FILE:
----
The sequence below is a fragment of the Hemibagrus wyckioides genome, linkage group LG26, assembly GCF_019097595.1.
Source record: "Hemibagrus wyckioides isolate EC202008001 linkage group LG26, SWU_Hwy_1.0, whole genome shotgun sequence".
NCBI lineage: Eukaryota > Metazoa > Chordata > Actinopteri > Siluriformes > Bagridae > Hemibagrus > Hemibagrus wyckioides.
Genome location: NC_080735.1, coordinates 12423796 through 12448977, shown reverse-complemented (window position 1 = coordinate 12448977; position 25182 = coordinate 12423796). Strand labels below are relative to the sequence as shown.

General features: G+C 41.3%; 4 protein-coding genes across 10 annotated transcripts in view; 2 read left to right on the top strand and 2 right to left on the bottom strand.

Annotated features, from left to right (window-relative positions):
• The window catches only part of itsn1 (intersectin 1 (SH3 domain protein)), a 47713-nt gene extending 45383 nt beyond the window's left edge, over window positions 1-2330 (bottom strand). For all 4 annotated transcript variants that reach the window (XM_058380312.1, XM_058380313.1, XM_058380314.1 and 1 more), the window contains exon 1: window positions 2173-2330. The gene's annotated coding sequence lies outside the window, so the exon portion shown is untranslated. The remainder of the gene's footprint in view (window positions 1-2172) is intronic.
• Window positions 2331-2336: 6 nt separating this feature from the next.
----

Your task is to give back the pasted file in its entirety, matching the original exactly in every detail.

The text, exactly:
The sequence below is a fragment of the Hemibagrus wyckioides genome, linkage group LG26, assembly GCF_019097595.1.
Source record: "Hemibagrus wyckioides isolate EC202008001 linkage group LG26, SWU_Hwy_1.0, whole genome shotgun sequence".
NCBI lineage: Eukaryota > Metazoa > Chordata > Actinopteri > Siluriformes > Bagridae > Hemibagrus > Hemibagrus wyckioides.
Genome location: NC_080735.1, coordinates 12423796 through 12448977, shown reverse-complemented (window position 1 = coordinate 12448977; position 25182 = coordinate 12423796). Strand labels below are relative to the sequence as shown.

General features: G+C 41.3%; 4 protein-coding genes across 10 annotated transcripts in view; 2 read left to right on the top strand and 2 right to left on the bottom strand.

Annotated features, from left to right (window-relative positions):
• The window catches only part of itsn1 (intersectin 1 (SH3 domain protein)), a 47713-nt gene extending 45383 nt beyond the window's left edge, over window positions 1-2330 (bottom strand). For all 4 annotated transcript variants that reach the window (XM_058380312.1, XM_058380313.1, XM_058380314.1 and 1 more), the window contains exon 1: window positions 2173-2330. The gene's annotated coding sequence lies outside the window, so the exon portion shown is untranslated. The remainder of the gene's footprint in view (window positions 1-2172) is intronic.
• Window positions 2331-2336: 6 nt separating this feature from the next.